Thursday, April 20, 2006
The Decline of the River
Once upon a time along Disneyland’s Rivers of America guests could truly feel as if they’d been transported to another time and place. Along the waterfront beside New Orleans Square and across the busy waterway every last detail added to the impression of a somewhere totally removed from the present day. This was easily one of the most beautiful and charming vistas in the entire park.
Across the river was Tom Sawyer Island, its dense foliage draped paths snaking along the shore beckoning explorers to discover their hidden secrets. Against the backdrop of majestic Cascade Falls the Mark Twain Steamboat or Columbia could be seen coming 'round the bend. On the southernmost tip of the island sat 'Ol Harper's Mill, half covered in creeping vines, its waterwheel slowly spinning through another lazy summer's afternoon.
At night the riverfront was never more lovely; as romantic and evocative as could ever be imagined: the sound of a jazz band drifting from the alleys of New Orleans Square, the Mark Twain, trimmed in thousands of tiny lights, churning peacefully beneath the stars, the old fashioned gas lamps flickering along the water's edge, the moon hovering over a stately southern mansion as it peeked from behind the trees.
Over the last fifteen years, however, so many changes have been made to the area that the illusion of being back in Frontier America has been severely compromised. Today Disneyland’s Rivers of America is looking far more like the Rivers of Marriot's Great America than the very special place it once was.
Cascade Falls was torn down some time ago due to age and neglect and the Keel boats are history too. Fort Wilderness is still there on the back of the island but it’s long been shuttered and is currently rotting away.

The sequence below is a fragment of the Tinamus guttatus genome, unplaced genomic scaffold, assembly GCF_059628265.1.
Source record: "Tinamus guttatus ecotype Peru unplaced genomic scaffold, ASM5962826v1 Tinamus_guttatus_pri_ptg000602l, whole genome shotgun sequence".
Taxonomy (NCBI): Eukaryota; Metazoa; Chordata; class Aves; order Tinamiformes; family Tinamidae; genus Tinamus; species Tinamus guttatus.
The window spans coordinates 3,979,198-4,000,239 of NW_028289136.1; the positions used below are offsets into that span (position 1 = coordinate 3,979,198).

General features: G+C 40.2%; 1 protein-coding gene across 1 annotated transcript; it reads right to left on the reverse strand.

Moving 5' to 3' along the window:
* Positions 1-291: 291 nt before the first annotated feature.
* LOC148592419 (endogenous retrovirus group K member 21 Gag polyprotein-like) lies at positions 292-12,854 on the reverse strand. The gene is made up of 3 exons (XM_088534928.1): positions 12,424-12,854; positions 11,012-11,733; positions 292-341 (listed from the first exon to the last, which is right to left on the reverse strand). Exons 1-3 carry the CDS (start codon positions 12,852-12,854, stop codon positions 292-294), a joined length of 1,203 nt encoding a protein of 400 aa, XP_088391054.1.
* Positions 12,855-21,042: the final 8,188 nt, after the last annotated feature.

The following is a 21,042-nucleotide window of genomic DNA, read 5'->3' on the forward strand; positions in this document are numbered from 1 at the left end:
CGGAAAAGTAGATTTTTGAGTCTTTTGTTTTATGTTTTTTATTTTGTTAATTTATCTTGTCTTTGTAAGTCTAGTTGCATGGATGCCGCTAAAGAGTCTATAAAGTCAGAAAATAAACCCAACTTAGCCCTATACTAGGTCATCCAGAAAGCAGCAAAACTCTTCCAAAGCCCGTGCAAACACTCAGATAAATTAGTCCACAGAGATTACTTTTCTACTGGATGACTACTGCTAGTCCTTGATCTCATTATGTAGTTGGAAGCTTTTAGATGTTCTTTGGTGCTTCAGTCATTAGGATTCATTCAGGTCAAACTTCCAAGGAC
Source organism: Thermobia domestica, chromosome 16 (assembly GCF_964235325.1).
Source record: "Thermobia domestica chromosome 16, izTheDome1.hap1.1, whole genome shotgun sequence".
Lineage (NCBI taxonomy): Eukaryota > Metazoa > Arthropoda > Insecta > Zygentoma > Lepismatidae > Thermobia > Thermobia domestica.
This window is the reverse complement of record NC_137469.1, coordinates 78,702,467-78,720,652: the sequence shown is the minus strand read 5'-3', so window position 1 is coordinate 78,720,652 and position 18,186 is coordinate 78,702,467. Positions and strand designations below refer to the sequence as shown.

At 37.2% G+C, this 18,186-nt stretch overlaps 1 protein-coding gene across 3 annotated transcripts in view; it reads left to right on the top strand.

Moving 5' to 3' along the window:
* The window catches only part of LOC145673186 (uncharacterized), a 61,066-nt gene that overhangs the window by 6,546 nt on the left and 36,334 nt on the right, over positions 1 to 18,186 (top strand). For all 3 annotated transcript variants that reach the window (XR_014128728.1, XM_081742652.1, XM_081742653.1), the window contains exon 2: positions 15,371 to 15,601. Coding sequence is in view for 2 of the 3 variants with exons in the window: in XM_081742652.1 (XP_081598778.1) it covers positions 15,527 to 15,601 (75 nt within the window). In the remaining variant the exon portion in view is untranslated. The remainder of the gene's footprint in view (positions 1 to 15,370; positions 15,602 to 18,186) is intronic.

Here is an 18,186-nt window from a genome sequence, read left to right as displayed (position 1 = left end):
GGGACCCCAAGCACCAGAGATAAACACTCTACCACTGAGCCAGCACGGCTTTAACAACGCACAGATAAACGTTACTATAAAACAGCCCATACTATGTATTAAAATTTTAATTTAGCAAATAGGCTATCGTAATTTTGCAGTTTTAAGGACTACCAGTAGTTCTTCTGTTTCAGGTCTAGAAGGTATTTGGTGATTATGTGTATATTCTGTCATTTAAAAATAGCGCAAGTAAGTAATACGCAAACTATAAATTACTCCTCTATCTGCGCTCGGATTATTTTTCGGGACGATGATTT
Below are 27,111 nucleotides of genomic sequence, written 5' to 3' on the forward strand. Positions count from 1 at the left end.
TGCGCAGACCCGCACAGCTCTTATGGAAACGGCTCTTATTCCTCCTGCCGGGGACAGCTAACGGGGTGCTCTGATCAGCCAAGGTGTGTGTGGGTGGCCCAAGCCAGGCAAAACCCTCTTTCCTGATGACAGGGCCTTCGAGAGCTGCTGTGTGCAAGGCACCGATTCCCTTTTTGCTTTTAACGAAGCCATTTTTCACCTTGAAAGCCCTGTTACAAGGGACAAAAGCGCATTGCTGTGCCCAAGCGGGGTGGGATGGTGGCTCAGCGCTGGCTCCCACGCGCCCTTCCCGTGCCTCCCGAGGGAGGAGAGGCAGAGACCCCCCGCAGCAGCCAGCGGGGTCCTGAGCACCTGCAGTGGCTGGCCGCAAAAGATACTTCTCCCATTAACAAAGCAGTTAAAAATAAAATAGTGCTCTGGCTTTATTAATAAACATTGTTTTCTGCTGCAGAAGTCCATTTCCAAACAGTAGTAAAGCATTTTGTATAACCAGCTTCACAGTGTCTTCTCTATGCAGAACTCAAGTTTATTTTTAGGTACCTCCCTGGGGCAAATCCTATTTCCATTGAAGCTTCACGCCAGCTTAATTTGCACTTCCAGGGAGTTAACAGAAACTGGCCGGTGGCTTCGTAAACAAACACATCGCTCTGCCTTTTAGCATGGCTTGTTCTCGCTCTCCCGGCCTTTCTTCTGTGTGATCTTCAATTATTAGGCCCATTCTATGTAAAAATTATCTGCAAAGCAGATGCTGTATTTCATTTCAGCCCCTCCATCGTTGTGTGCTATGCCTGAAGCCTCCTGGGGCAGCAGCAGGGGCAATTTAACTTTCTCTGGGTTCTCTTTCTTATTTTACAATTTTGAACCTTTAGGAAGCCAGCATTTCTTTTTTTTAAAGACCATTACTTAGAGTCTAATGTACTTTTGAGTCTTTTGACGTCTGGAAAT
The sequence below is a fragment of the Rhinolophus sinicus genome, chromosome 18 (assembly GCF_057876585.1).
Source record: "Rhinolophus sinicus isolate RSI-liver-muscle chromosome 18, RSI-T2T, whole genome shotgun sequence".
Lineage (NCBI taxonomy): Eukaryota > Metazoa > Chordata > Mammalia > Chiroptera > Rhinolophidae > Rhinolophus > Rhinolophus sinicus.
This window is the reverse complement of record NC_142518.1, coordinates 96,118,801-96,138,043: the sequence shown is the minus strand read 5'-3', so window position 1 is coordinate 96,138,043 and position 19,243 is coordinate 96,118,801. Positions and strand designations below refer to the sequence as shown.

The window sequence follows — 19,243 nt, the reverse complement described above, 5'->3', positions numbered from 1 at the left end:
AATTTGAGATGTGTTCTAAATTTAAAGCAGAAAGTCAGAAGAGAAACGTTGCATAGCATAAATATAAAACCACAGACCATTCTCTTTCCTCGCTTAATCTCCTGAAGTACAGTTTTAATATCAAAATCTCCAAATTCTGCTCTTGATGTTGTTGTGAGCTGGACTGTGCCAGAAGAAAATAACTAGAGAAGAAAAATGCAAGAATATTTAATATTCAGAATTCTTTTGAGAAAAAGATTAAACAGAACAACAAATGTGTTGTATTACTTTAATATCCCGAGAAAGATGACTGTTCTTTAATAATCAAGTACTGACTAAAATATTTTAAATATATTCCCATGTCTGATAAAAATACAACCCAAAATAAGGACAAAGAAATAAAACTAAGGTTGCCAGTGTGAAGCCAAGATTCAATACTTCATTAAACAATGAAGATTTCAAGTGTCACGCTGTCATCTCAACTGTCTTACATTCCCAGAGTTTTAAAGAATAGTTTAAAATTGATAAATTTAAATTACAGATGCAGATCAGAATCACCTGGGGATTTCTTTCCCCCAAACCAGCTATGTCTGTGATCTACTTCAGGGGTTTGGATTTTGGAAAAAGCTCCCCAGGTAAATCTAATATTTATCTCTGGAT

By far the biggest changes to the area were done to accommodate the Fantasmic show. Walkways in front of New Orleans square were re-graded and built up into a series of tiered amphitheater levels, giant metal planks were thrown down along walkways near the river’s edge to hide the show’s gargantuan lighting rigs and the once charming home of the ‘Ol Mill was turned into what appears to be some sort of bizarre overblown plastic grade school playland.
It’s time to bring the Disneyland river front back to it’s original glory.
• Time to move Fantasmic over to the DCA lagoon where it’s badly needed.
• Time to repair and reopen the fort with perhaps some new and exciting show elements.
• Time to bring back another impressive waterfall, one with integrity and authenticity.
• And most importantly, time to redesign the front of Tom Sawyer Island so that it looks like something you might actually see along a 1850’s American river.
Here’s hoping there's a bright new frontier on the horizon for Imagineering.